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The Zapatista uprising testifies to a new radicalism of the indigenous peoples of Mexico. A range of Indian organisations drafted the following declaration during the November assembly of the National Democratic Convention. They call for autonomy, and for full involvement of the Indian masses in common struggles for land, liberty and justice.
For over 500 years, we Indian peoples of Mexico have suffered marginalisation, poverty, discrimination, exclusion and contempt for the cultural forms of our social and communal life. All through this period, there has been an attempt to convince us that our problems are the consequence of our cultural level. But now we are aware of the real situation, that what we, the Indian peoples, are subjected to, is a direct result of the fact that we have been excluded from power, from the possibility of taking part in the national decisions which concern the whole country - the regions, the municipalities and the communities where we live. So this is not a problem created by our culture but by the absence of a political power which acts for our people. However power is divided, the Indians are always excluded.
The problem of the Indian peoples of Mexico will not be solved by the adoption of economic and social programs or projects alone. The experience of the past five centuries has clearly taught us that unless these programs rely on the participation of the indigenous peoples working under their own authority, on the basis of their own conceptions and equipped with sufficient power, they do not offer a far-reaching and enduring solution to marginalisation and poverty. Deprived of power, the partial and unarticulated programs that the government is proposing have no positive effect.
Our historic experience is one of deprivation. We have been deprived of our territories and resources, of our land, of our own forms of social organisation and often of our language, clothes, celebrations and ceremonies. They wanted to strip us of our roots and identity; they even want to strip us of the whole future of our society, groups, and peoples. Throughout this painful process, all right to participate in the political and national power structures has been taken away from us. This despoilment is accompanied by imposition: the imposition of authority of forms of organisation, of methods of exploiting and working the land, on health care and education. We have had government programs brutally imposed upon us, in a way that is both crushing and disrespectful of our dignity.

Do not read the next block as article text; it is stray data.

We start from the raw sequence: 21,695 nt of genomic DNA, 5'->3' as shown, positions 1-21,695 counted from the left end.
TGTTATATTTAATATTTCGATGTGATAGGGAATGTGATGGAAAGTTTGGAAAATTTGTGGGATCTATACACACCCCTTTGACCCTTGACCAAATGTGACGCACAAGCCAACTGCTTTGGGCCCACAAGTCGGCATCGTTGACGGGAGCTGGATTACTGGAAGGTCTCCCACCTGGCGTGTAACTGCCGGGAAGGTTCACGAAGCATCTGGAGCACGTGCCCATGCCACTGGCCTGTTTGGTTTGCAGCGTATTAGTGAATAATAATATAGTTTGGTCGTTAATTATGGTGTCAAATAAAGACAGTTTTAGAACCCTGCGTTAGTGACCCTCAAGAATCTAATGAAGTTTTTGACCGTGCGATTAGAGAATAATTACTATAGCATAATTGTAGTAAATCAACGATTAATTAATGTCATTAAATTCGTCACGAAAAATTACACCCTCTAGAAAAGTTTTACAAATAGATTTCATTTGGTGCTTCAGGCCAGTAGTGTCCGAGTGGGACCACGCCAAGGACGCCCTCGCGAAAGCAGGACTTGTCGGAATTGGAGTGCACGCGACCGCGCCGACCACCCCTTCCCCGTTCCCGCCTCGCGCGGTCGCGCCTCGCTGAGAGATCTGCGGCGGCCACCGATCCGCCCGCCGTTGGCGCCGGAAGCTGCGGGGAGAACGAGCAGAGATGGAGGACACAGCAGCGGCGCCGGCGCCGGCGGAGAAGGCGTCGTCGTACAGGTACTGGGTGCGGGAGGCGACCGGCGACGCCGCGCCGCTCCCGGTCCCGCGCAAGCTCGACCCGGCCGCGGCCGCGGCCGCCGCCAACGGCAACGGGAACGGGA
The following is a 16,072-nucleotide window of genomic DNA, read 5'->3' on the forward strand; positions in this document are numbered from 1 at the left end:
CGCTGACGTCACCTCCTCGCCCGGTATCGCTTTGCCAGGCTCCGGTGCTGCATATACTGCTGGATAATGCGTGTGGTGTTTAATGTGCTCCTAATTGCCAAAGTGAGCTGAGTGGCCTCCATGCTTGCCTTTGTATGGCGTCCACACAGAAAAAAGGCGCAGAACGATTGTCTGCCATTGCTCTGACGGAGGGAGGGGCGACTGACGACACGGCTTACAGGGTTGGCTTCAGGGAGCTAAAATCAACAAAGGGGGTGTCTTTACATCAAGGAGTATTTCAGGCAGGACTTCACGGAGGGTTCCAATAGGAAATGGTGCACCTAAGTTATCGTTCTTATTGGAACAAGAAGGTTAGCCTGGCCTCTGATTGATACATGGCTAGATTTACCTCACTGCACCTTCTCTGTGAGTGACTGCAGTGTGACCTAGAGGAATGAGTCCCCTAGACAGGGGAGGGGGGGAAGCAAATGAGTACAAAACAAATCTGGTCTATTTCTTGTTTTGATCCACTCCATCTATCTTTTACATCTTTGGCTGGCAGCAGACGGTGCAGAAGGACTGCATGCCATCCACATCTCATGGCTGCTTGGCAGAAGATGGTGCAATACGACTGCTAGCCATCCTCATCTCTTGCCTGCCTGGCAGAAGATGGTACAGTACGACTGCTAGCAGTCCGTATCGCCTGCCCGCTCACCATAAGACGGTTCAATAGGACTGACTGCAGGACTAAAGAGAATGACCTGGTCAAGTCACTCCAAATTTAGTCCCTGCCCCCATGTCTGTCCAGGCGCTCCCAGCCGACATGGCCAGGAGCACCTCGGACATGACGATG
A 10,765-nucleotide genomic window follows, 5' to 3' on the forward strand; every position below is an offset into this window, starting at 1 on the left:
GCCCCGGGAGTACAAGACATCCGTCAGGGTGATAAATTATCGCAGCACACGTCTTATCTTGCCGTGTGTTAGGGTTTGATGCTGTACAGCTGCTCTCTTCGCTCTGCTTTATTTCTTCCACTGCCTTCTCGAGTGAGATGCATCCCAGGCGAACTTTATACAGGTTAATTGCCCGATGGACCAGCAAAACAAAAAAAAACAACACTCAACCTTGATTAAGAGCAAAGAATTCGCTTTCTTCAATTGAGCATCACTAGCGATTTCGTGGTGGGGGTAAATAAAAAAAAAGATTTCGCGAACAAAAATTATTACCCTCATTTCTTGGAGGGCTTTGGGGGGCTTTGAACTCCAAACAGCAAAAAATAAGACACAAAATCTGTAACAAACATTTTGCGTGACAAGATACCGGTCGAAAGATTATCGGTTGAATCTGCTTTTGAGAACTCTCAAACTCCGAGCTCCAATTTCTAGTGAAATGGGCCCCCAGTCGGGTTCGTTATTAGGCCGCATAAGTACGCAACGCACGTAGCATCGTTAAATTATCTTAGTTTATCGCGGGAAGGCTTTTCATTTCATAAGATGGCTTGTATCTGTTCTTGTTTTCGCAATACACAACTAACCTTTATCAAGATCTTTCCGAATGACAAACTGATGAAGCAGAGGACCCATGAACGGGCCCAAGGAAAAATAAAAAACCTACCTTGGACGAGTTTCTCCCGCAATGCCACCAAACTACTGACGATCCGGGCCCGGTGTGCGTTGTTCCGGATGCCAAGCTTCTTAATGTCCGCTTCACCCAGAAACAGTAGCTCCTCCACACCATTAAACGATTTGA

No single solution to change our situation exists: society and the national structure must be transformed, which implies our full participation in decision making and the exercising of political power. We want to be masters of the affairs that concern our communities and peoples, but also to participate in the political, economic, social and cultural life of our regions, states and the whole country.
The present political system and organisation of the state (centralised, intolerant, authoritarian, normalised and refusing pluralism) must be replaced by an autonomous state which makes it possible to respect pluralism and opens the door to the Indian peoples' participation in the definition of a country for everyone.
The autonomy that we demand is not a new system of exclusion. It subscribes to the deep hope of the majority of Mexicans who want democracy, justice and liberty. In fact autonomy is the Indian peoples' way of enabling accession to a democratic life for the first time in modern history; it is also their contribution to the construction of a more democratic, more just and more humane national society. From this point of view, our fundamental claim for autonomy identifies with the aspirations of all the Mexicans who are not Indian, towards a new society.
Our fundamental project for autonomy does not exclude the regions or zones where different cultures live together. For these regions, where different socio-cultural groups live together, the possibility of living freely together in unity, diversity, equality and mutual respect is proposed. This signifies establishing multicultural and multi-ethnic regions.
Our project of autonomy has a national character: it does not deny or reject the unity that the collective of Mexicans have constructed throughout their history. We want to find a solution for all within a single Mexican nation. But we think that the political, social and economic regime imposed by a restricted elite weakens our national unity - it excludes the majority, misunderstands our roots, marginalises the underprivileged and divides the people. Our project for autonomy has nothing to do with separatism, which is for us, the Indian people, a sterile idea. By autonomy we mean to feel and live as authentic Mexicans, an active part of a living nation which is ours.
Our project for autonomy is also national in that its implementation will contribute to making our country a great democratic society, more just and prosperous for everyone; a Mexico than can be home to everyone. For as long as the numerous Indian peoples remain excluded, there can not be democracy in Mexico.
For the Indian peoples, autonomy is something profound. It is an age-old aspiration which is part of the daily life of the communities, of their forms of organisation and production, of time and resource utilisation, the practice of our beliefs, our choice of authority and our method of respect and being respected. Autonomy is the base of our system of life. Our fundamental plan is aimed at transforming these practicalities and ways of life into constituent elements of the political system of the country, which transforms a de facto autonomy into a de jure autonomy.